Perhaps there really is only a small portion of the American population that ever buys books -- i.e. one should look at sales figures in terms of only a few million potential purchasers rather than the population as a whole. Then Korda's "American reader" might have a bit more validity. But (un)fortunately it does not appear that that is an accurate picture of the book buying public.
       Korda needs to generalize -- to find an "American reader" -- in order to make some sense of the lists he presents. He comes up with all sorts of hypotheses why certain books did well. Some are sensible (or self-evident): war books sell during wartime. But with most he just flails around for explanations -- if he offers any at all.
       Even casual perusal of the lists leads to baffling results. How to explain, for example, the appearance of the Latin translation Winnie Ille Pu (of Winnie the Pooh) as the 7th bestselling fiction title in 1961 ? Korda doesn't care -- it doesn't fit his bipolar vision and so he avoids any mention of this book, despite it being one of the most curious titles to appear on any of the bestseller lists. Instead he does go on about 1961 being "a landmark year for fiction", noting that "this is a list of big, ambitious novels (...) suggesting that American readers of both genders had come of age at last." Winnie Ille Pu doesn't fit that conclusion neatly, so he is just glossed over.

       There is fun stuff in Making the List. The bestseller lists are an odd mix of forgettable and classic works, varying in strange cycles over the years. And there are any number of surprises -- of great works that did do as well as one might have hoped they should, for example.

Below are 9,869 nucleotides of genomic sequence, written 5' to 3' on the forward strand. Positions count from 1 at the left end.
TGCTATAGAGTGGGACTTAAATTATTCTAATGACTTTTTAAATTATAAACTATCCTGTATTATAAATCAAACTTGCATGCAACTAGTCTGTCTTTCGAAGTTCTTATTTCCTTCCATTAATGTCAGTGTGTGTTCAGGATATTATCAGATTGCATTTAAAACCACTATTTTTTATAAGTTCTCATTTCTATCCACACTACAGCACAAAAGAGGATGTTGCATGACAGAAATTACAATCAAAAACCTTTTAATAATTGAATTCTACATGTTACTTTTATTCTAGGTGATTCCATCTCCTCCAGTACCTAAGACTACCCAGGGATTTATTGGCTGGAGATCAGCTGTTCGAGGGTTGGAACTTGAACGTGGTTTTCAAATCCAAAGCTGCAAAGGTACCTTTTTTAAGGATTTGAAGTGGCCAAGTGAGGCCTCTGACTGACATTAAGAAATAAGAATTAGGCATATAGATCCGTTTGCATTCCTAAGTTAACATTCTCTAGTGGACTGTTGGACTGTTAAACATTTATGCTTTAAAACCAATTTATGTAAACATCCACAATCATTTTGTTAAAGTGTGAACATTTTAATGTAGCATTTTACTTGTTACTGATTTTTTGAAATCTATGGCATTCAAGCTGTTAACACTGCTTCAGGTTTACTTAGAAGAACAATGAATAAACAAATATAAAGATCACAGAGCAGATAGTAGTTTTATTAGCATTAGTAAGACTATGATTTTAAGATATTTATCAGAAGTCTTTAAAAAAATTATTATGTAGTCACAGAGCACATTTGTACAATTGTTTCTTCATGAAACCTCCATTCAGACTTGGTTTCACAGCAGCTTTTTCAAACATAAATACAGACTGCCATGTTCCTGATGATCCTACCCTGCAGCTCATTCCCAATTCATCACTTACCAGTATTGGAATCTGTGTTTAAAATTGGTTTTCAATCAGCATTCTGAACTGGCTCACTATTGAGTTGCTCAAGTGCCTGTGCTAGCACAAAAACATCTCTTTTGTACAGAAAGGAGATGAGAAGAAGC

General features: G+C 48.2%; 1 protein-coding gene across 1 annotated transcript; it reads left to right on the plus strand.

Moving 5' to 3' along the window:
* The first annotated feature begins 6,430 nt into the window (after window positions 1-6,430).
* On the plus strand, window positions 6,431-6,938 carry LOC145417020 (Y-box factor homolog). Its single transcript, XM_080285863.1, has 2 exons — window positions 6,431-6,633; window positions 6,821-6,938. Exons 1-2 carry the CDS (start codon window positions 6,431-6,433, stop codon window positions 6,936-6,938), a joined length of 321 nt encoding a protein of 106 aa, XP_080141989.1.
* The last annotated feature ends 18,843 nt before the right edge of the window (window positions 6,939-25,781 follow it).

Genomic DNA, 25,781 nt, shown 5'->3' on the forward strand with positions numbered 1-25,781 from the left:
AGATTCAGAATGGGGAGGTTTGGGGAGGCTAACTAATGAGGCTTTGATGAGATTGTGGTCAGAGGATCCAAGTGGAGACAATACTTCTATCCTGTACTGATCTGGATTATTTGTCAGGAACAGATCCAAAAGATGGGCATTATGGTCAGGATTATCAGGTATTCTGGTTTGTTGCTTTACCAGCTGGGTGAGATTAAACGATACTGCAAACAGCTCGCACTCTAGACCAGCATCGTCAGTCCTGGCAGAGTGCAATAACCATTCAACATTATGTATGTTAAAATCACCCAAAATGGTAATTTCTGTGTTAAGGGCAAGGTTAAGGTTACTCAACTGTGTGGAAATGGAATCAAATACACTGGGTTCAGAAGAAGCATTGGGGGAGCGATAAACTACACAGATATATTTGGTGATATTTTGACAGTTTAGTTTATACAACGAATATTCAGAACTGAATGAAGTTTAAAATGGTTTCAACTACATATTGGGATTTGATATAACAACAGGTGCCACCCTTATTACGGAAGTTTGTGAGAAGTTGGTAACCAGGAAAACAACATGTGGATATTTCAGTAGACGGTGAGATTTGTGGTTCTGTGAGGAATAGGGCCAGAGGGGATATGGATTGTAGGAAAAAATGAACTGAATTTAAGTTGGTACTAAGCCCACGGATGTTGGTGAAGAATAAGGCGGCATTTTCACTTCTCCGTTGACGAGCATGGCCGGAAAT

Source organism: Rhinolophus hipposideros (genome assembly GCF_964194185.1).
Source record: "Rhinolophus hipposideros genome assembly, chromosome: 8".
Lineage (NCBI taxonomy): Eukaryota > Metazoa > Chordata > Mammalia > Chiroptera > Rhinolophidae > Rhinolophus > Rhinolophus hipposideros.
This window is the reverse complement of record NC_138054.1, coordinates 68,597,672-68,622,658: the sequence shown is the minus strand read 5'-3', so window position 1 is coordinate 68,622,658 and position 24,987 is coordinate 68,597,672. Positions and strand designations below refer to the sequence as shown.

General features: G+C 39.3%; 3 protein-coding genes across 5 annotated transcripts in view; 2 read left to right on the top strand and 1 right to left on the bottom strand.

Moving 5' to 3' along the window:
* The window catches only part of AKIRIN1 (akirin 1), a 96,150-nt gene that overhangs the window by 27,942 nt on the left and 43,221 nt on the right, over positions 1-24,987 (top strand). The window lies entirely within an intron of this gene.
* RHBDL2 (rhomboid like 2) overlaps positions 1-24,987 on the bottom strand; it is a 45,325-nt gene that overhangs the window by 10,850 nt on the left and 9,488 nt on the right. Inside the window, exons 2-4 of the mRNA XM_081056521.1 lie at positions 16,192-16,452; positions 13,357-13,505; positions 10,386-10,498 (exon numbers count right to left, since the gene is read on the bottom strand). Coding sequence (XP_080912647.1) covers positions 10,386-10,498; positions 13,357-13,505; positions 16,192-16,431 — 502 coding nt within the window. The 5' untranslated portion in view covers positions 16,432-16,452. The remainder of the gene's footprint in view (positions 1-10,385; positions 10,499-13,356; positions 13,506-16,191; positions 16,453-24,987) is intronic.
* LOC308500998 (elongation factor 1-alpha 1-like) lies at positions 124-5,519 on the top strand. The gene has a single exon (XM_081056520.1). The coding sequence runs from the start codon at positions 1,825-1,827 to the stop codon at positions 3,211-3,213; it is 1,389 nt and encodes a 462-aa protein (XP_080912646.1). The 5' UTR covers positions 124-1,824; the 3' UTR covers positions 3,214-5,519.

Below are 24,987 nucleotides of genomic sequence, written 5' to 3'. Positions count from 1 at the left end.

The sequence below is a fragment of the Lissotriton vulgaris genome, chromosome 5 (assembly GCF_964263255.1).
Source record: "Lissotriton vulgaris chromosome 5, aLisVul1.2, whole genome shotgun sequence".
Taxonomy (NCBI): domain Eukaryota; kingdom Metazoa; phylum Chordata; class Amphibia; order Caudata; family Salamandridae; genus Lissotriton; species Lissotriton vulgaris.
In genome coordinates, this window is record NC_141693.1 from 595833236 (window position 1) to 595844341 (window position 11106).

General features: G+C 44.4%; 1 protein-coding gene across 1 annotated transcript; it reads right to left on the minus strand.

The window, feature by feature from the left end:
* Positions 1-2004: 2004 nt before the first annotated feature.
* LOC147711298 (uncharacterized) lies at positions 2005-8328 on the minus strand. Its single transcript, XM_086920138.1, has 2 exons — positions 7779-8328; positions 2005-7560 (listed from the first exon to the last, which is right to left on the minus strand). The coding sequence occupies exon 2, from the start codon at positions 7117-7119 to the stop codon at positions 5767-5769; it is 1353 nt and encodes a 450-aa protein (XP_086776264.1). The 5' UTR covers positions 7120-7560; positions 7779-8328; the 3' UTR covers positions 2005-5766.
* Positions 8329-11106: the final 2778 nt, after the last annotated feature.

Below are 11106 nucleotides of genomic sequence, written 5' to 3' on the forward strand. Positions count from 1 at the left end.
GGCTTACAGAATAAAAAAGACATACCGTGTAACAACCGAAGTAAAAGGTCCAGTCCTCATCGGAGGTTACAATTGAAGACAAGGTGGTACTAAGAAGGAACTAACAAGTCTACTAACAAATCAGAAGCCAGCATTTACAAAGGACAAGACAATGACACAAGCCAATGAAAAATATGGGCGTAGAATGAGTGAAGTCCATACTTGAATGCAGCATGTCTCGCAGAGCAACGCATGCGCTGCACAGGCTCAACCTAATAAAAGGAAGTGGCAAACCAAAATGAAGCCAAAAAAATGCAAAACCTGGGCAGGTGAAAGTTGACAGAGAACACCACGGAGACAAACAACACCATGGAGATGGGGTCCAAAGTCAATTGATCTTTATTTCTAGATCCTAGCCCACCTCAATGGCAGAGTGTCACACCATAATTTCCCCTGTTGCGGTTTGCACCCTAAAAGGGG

Korda does offer some interesting insights. He notes how a few authors have come to dominate recent bestseller lists (1997 finds Danielle Steel with 3 (three !) of the top five fiction bestsellers, for example), and how difficult it has become for new authors to break in. He is also keenly aware of how the publishing industry has come to focus on trying to publish blockbusters (rather than trying to actually make money). And he does pay some (though not enough) attention to the issue of marketing, noting (not entirely correctly): "nothing beats a live author when it comes to selling books, and the bestseller list proves that over and over again."

       Bestseller lists are odd things, but they do exert a continuing fascination. We at the complete review are baffled each month anew at our bestseller list of the most popular reviews on our site, never sure quite how much to read into it.
       Making the List does satisfy some of the curiosity readers might have about what books sold well when -- but really, it would have sufficed to print the bestseller-tables and forgo the accompanying text. Korda's insights are limited (and the good ones are all available in his much better publishing memoir, Another Life), and his explanations and claims seem haphazard and unfounded. He writes easily enough, and there are some amusing points and notes, but really, this is very thin stuff.
       :A largely pointless exercise -- which is too bad: bestseller lists deserve closer analysis. But this sure ain't a book providing that.

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Reviews: Bestseller lists: Other books by Michael Korda under review: Other books of interest under review:

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About the Author:

       Michael Korda was born in 1933. An editor at Simon & Schuster, he has written several books.